The opinion of the court was delivered by: QUACKENBUSH
Plaintiffs, Ervin and Gloria Palmer and their son, Tim, filed this private anti-trust suit on May 20, 1977, against the Roosevelt Lake Log Owners Association, various member companies of the Association, and a navigation company hired by the Association to retrieve stray merchantable
logs on Roosevelt Lake.
Plaintiffs ran a small family business of retrieving merchantable logs allegedly abandoned on Roosevelt Lake while being transported by defendants to local lumber mills. The complaint alleges defendants sought to unlawfully restrain trade in retrieving for sale the abandoned logs.
Defendants moved to dismiss the complaint on the ground there was an insufficient nexus to interstate commerce to support Sherman Act jurisdiction.
15 U.S.C. §§ 1 and 2. On April 16, 1979, the Hon. Marshall A. Neill GRANTED defendants' motion and plaintiffs appealed.
In reversing and remanding, the Ninth Circuit identified the relevant aspect of interstate commerce as the sale of Washington lumber for use outside the state. Taking as true plaintiffs' allegations that Roosevelt Lake contained millions of board feet of salvageable logs, the panel was unable to conclude that retrieval and sale of abandoned logs has an "insubstantial effect" on interstate commerce. Palmer v. Roosevelt Lake Log Owners Association, 651 F.2d 1289, 1291-94 (9th Cir. 1981).
Defendants then moved for summary judgment of dismissal arguing that while plaintiffs may have suffered disparagement of title and/or other redressable state law injuries, they have nevertheless suffered no antitrust injury. Hence, it is contended, this matter should be resolved in the presently stayed state court action rather than in this federal antitrust action. This issue had not been presented to or addressed by Judge Neill or the court reviewing the earlier dismissal, Ct. Rec. 54 and Palmer v. Roosevelt Lake Log Owners Ass'n, 651 F.2d 1289 (9th Cir. 1981), nor does the circuit's ruling upon the interstate commerce issue preclude the present motion.
(The facts, except for whether defendants have abandoned logs on Roosevelt Lake, are essentially undisputed. As discussed infra, resolution of the abandonment question does not present an antitrust issue).
One of the stated purposes of the Association is "to pick up, distribute, regulate and otherwise control stray logs in Roosevelt Lake." Admitted facts, Pretrial Order, Ct. Rec. 51 at 3. In picking up, regulating and otherwise controlling stray logs on the lake, the Association acts as agent for and on behalf of its members and has written authorization from its members to do so. Admitted facts, Pretrial Order Ct. Rec. 51 at 4.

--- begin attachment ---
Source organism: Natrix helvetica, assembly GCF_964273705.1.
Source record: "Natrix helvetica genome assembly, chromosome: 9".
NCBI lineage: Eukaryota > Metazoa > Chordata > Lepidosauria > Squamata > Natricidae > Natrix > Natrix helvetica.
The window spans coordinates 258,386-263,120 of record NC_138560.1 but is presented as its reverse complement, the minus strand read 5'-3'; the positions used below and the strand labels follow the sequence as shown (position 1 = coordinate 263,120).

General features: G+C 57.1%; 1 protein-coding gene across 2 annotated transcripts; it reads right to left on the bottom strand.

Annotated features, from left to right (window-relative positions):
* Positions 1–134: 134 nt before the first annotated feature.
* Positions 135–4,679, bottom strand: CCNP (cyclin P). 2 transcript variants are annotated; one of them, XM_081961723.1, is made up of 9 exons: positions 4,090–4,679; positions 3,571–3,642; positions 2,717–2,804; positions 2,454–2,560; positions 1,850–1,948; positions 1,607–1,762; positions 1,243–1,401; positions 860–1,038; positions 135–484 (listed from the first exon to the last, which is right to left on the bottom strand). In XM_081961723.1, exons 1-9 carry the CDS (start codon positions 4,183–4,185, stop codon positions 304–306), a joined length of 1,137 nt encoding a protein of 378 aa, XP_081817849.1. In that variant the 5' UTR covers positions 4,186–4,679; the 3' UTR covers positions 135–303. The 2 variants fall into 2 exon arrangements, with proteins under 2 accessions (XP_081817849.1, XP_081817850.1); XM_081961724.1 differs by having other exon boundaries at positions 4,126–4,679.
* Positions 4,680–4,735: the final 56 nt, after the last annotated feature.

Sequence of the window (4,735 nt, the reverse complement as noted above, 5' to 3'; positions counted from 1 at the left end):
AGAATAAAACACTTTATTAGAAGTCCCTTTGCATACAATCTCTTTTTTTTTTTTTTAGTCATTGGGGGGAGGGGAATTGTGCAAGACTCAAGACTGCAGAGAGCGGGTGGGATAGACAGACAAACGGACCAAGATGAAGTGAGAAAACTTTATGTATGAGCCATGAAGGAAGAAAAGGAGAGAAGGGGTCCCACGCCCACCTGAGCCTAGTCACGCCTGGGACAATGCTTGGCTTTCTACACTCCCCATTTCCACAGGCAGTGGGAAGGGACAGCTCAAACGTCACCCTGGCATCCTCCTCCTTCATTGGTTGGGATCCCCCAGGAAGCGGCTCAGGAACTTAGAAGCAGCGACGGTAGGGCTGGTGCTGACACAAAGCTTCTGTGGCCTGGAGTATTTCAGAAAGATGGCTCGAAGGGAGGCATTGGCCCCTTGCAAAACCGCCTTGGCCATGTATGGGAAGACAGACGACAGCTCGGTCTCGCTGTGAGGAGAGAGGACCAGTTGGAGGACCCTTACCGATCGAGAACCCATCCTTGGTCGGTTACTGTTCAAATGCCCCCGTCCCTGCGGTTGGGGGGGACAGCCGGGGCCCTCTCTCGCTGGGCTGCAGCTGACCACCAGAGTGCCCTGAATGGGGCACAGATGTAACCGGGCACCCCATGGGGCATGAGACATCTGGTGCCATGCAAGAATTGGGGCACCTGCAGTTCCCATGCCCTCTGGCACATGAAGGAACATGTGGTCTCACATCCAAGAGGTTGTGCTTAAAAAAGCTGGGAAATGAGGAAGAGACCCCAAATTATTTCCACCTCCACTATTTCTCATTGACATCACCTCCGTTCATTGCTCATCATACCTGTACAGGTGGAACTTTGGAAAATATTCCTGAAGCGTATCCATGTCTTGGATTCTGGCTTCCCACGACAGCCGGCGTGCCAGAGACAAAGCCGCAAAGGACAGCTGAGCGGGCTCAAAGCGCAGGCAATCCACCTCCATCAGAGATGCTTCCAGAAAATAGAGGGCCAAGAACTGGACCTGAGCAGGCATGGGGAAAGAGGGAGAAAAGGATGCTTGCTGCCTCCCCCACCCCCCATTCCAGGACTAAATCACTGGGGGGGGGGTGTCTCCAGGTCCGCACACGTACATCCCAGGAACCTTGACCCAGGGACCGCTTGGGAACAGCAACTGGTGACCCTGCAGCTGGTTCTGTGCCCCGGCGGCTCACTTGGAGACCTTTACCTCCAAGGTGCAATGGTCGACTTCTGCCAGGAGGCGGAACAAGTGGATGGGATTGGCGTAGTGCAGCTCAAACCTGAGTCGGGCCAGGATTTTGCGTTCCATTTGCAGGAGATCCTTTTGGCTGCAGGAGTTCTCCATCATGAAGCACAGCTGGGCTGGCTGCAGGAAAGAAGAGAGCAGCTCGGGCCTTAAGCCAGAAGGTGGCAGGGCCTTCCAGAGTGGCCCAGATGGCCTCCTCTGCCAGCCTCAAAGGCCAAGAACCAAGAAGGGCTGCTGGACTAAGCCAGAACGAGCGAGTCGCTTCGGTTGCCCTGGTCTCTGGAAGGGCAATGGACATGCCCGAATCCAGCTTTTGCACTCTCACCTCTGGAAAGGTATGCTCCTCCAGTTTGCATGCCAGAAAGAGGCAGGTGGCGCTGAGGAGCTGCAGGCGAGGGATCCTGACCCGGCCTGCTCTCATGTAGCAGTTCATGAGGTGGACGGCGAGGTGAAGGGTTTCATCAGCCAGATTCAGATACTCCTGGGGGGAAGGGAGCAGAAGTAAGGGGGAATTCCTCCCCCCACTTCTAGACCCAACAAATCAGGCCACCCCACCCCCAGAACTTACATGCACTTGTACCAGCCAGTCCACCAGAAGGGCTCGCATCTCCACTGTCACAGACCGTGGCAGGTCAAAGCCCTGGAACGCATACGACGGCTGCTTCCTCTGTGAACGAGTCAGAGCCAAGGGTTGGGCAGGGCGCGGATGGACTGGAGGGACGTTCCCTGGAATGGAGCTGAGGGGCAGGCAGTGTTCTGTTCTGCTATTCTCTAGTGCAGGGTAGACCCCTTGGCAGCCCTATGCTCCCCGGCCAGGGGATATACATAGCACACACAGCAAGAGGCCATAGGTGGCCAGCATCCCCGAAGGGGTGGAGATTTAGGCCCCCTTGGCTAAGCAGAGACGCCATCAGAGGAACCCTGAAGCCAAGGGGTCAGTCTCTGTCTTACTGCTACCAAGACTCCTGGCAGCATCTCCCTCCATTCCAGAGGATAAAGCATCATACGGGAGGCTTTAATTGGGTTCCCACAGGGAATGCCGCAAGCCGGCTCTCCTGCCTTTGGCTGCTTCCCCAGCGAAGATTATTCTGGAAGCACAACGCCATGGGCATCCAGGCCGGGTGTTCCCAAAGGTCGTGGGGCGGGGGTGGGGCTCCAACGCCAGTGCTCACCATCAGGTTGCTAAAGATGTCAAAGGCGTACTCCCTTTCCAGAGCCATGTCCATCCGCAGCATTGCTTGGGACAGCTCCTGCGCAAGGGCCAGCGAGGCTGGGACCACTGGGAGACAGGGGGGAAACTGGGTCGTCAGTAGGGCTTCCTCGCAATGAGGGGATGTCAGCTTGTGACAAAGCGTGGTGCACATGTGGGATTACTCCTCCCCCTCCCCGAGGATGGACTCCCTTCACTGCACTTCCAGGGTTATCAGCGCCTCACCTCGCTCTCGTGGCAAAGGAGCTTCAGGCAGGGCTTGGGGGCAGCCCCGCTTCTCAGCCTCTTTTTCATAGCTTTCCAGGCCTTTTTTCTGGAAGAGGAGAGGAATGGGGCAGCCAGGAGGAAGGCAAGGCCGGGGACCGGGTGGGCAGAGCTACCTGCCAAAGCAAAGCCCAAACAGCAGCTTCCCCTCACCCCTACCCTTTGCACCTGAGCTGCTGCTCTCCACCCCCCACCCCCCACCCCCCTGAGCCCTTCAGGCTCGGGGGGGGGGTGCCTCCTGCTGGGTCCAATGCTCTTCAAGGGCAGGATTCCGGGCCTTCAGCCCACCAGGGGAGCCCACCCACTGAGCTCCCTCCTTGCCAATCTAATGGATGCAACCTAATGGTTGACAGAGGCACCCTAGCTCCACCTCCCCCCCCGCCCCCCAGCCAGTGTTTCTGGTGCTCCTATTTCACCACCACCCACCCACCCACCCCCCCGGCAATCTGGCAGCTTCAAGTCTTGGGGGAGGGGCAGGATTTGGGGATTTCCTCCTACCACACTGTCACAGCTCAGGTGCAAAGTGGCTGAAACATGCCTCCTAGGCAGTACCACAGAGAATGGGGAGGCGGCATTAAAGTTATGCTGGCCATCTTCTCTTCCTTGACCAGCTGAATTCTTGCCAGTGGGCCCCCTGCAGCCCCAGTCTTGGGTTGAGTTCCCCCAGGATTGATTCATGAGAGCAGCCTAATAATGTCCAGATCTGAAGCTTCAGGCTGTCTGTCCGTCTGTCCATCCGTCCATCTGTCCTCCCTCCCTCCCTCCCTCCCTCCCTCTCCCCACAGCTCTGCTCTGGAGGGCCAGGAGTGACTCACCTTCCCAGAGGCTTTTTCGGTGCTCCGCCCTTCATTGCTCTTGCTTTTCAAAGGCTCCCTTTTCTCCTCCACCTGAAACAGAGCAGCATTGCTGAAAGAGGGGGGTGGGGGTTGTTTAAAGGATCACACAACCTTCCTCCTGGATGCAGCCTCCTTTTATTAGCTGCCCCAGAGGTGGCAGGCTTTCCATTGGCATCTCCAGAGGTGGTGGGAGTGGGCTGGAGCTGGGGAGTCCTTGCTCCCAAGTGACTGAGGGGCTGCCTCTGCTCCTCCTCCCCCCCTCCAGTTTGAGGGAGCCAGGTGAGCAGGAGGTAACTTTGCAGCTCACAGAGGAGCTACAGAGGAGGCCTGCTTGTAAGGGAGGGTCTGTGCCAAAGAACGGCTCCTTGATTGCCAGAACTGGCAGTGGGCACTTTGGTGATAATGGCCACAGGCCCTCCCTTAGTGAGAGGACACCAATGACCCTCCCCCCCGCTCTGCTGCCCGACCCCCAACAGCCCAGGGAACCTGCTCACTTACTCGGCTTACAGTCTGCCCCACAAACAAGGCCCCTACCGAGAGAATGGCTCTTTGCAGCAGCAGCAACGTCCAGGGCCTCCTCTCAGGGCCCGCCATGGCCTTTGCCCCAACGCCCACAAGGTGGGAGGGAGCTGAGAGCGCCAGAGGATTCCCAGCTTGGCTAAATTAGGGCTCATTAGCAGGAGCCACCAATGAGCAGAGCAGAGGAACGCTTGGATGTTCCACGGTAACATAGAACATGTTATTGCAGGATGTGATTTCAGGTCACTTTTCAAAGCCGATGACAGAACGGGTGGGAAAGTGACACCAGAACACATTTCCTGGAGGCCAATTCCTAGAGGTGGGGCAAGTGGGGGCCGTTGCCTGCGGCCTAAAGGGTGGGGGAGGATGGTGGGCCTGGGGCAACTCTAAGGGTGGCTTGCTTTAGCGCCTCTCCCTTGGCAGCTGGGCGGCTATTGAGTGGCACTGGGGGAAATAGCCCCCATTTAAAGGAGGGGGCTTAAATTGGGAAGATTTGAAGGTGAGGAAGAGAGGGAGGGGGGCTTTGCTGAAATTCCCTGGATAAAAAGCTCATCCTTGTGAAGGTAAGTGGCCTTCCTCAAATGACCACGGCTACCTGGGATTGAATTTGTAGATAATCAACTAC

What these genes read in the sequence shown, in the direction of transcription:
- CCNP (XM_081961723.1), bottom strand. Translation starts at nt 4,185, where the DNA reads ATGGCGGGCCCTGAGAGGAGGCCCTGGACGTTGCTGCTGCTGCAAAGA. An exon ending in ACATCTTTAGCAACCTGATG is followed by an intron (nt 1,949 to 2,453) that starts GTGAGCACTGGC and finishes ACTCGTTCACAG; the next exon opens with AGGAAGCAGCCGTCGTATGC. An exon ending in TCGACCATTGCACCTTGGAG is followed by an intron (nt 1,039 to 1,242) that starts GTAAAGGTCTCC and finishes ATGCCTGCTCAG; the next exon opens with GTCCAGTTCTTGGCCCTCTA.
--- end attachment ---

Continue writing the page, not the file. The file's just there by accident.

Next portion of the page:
Defendant Columbia Navigation Co., unlike the other defendants, is not in the lumber business. Rather, it is or has been engaged in various business activities including log retrieval on the Lake. Admitted Facts, Pretrial Order, Ct. Rec. 51 at 3.
The Lake is part of the Columbia River upstream from Coulee Dam, and is classified as a navigable body of water. Ct. Rec. 51 at 3. Part of the Lake, its waters and its shores is administered in various respects by the National Park Service, United States Department of the Interior, as a National Recreation Area. Ct. Rec. 51, Affidavit of Ervin C. Palmer, Tab 1.4 at 3.
From 1939 until 1963, Ervin Palmer worked for or handled the logs of all major and most of the gypo loggers in the Northwest and Puget Sound area, including log cribs from Alaska, Canada and Sekiu. Affidavit of Ervin C. Palmer, Ct. Rec. 96, Tab 1.4 at 2. In 1962, Palmer decided to move to the Lake area since he had lived relatively near the area as a child. Id. at p.4. He became convinced that the main methods used on the Lake for transporting logs were inefficient and permitted many more logs to escape than should have. Id.
In June of 1963, Palmer purchased property in the Lake area, and in 1974 he bought a small tug for the purpose of creating a job for himself and performing a service which he believed no one else was performing. He applied for a state license and was informed the Lake was excluded from the state branding laws since the early 1950's. State licensing personnel also informed Palmer that the Association took care of log salvaging.
The Association solicited bids and entered into contracts for salvage of stray logs. The Association contracted with only one firm at a time, and the contracts were of a one year duration. The operator of defendant Columbia Navigation Co., Roy Weatherman, had consistently won these contracts. Ct. Rec. 96, Tab 4 at documents 9 and 10; First Affidavit of Ervin Palmer, Ct. Rec. 96, Tab 1.4 at 5 - 7. When Palmer stated his interest in bidding on tow boat work for the Association, he was invited to bid for the job. Palmer was told by George Tichy, the Association's attorney, that Palmer should attend a meeting on April 30, 1976. However, Palmer could not attend because just before the meeting, he became seriously ill with appendicitis and was laid up for six weeks.
When Palmer had recovered, he informed Tichy he was ready to salvage the stray logs. Tichy said Weatherman had been awarded the contract for that year and that Palmer could be considered the next year. Palmer told Tichy that there were still logs adrift, that he could not wait until next year to feed his family, and that he was going to start a salvage business. Id.
Palmer then went to the Park Service where the Land Manager issued a log salvage permit on July 12, 1976. Admitted Facts, Pretrial Order, Ct. rec. 51 at 3. The permit contained the reservation that it was not intended to resolve any dispute to lawful title of material found on the Lake. Palmer Complaint filed September 16, 1976 in Stevens County Superior Court, attachment to Ct. Rec. 82. The ranger informed Palmer that they were grateful for removal of any logs from the Lake. He was also told by other park ...